Laurie Penny and her “lost boys” and the journalism we deserve

I’m writing this down because of the lump I had in my throat while reading the Laurie Penny article on Milo Yiannopoulos’ followers. It shows the limits of her wonderful way of writing within the sad state of journalism as it is: Best payed for stirring up emotions and discussions, and for setting social groups up against each other. A left feminist journo reporting from within a neo-right anti-feminist group? OMG must-read! Of course it “works”. It even stirred heated discussions up on social media long before it was published. That’s a sign of journalism that “works”, a sign of “good” journalism today. Isn’t it? And now it gets published at the perfect moment – one day after Yiannopoulos downfall. Perfect.*

The best part of that article though is not the “embedded journalism” part but the intro, her analysis of Milo’s downfall – it’s spot on and well-phrased, that mix of colourful language, cold analysis and red-hot anger that she does so well. Sadly the main part of the article doesn’t rise above platforming the neo-right followers of Milo. It is another article on the perspective of the white angry men, here put in the backfiring romantic meme-able picture of Peter Pan’s Lost Boys and Penny willingly plays their Wendy.

By describing her “lost boys” as spoilt brats being exploited Laurie Penny shifts the responsibility away from them to – well, Milo, the whole of society or some other vague place. It’s basically what most people who take the “talking to fascists” approach have ended up with: Repeating the obvious, understanding a bit too well, shifting blame etc., instead of holding them up to what they proclaim and support and what endangers a lot of people’s actual lives. It’s a fine line between trying to understand in order to work better against it on the one side and trying to understand but ending up making it sound as if the most important point is that there are non-fascist reasons for their fascist behaviour on the other side. They didn’t “mean” it, they just rode a wave, they did it for the fame, they are just little boys, etc. But hey, step back a moment and let me ask: Isn’t that what most fascists have done? And isn’t not holding them accountable by what they promote instead of what they might mean the mistake that societies so often have made in the face of a rise of fascism? I for one am tired of endless discussions if someone was a “real” fascist and if I should be allowed to call them that instead of action against the discrimination and inhumanities they promote. Is authenticity testing fascists really the best weapon our societies have against them? Poor us because that only makes them stronger.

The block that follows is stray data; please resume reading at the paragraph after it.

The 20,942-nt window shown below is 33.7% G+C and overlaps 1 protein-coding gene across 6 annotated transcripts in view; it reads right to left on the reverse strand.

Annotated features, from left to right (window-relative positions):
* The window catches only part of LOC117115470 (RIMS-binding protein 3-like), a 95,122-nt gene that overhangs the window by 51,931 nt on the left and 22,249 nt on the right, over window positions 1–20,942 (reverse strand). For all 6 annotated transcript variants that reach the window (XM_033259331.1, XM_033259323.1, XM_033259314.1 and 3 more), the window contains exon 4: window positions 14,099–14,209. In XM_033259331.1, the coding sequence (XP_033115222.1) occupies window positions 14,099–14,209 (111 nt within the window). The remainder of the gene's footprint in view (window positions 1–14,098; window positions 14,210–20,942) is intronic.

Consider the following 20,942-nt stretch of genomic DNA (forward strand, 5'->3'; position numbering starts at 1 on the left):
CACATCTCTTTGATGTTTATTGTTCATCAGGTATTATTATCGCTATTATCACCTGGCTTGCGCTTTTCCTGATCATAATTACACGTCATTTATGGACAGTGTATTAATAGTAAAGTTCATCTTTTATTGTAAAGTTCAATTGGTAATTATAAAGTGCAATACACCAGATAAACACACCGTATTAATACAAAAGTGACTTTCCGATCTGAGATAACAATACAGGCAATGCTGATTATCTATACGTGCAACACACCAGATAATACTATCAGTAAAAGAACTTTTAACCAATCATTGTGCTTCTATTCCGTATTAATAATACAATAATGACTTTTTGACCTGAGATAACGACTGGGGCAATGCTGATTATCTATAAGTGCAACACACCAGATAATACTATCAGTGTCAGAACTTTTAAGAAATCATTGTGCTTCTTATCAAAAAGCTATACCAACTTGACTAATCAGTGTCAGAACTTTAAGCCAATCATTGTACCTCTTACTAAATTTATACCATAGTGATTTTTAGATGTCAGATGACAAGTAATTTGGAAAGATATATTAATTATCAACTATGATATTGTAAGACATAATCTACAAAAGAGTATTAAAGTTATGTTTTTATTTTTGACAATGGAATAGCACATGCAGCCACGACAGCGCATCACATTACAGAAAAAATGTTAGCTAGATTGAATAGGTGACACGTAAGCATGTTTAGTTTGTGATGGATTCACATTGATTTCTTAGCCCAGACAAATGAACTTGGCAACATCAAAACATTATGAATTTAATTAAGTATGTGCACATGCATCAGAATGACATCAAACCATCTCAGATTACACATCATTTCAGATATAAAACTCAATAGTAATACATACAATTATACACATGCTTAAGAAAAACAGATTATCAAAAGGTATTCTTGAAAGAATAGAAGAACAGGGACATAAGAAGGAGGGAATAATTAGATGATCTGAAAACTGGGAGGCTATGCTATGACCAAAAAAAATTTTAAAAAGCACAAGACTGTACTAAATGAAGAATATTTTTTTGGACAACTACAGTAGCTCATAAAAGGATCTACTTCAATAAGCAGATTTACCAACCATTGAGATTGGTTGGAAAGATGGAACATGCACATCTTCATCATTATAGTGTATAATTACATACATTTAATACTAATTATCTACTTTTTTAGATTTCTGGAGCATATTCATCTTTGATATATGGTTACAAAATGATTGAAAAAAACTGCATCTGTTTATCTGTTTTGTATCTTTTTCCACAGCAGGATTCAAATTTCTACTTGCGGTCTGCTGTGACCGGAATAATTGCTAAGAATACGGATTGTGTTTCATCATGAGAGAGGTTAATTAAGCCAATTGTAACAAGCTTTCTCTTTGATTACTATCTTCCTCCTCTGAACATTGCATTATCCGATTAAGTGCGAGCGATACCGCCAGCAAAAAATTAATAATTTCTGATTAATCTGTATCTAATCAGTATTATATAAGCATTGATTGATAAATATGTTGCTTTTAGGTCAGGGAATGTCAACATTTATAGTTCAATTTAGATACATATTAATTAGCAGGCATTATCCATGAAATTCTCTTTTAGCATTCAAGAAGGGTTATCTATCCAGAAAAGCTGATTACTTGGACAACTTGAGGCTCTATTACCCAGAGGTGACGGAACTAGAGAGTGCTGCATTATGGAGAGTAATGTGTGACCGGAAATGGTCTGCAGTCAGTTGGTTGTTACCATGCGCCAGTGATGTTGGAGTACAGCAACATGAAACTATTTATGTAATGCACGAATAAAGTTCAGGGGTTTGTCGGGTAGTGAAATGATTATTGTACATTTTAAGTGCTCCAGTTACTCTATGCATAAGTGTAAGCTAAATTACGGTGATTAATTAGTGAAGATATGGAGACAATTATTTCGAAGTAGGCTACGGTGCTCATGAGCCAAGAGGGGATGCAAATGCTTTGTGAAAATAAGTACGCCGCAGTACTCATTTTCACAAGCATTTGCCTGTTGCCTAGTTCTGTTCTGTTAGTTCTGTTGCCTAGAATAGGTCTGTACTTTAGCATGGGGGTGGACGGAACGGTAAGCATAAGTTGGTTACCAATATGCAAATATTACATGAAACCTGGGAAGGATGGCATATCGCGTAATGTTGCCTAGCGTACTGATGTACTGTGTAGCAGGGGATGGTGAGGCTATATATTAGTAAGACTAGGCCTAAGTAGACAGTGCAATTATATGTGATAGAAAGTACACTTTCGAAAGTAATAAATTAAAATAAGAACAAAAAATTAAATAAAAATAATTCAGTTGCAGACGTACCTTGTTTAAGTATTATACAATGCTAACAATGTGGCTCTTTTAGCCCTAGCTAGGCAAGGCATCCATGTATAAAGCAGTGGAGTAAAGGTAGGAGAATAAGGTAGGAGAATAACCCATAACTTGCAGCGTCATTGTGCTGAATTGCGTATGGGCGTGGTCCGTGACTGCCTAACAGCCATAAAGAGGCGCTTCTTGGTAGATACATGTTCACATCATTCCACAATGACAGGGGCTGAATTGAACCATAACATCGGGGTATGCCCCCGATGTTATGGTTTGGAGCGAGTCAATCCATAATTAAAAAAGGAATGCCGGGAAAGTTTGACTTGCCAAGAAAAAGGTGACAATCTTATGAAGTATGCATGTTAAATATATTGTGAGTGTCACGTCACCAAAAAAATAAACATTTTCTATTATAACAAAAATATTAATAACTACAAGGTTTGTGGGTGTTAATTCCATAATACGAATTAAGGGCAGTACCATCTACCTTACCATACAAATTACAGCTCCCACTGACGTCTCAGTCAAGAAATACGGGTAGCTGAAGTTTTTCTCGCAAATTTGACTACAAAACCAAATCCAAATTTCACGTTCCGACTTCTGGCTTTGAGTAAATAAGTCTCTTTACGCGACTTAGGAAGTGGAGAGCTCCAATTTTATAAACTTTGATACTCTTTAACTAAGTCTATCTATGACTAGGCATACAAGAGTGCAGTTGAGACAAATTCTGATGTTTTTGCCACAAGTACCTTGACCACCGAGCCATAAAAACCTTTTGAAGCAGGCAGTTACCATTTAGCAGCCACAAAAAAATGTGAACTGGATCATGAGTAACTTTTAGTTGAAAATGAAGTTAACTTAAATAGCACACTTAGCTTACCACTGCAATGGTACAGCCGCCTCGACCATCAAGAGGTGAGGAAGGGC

Instead of turning only on Laurie Penny who really has done so much great work before maybe it’s worth criticising how journalism works today. It doesn’t give us what we need but what it needs and what we deserve. Do we need embedded journalism like this story to bring us the view from within or is that just sensationalist scary emotionalisation? Giving us the same effect as a horror flick, the fear from a safe distance. And in which at the end we get explained what horrible life circumstances turned the monster into a monster and somehow we end up feeling as much pity for the monster as for its victims. Bringing up victims of racist violence, bringing up how she herself was treated sexist – somehow it doesn’t get loud enough to sound through the dense fog of understanding her “lost boys”. Instead it pops up here and there in the piece as reminder that Penny is not one of the guys. But why does the piece need those reminders? And why do they feel like mere reminders? My problem with the article is that what lingers after reading is that it’s yet another explainer of “not-really-fascists playing with fascism”, another explainer of the angry white men perspective, as if that weren’t already omnipresent. And I say “men” because it is the language that holds them accountable.

 

*) By which of course I mean “toxic for actual information and constructive discussions”

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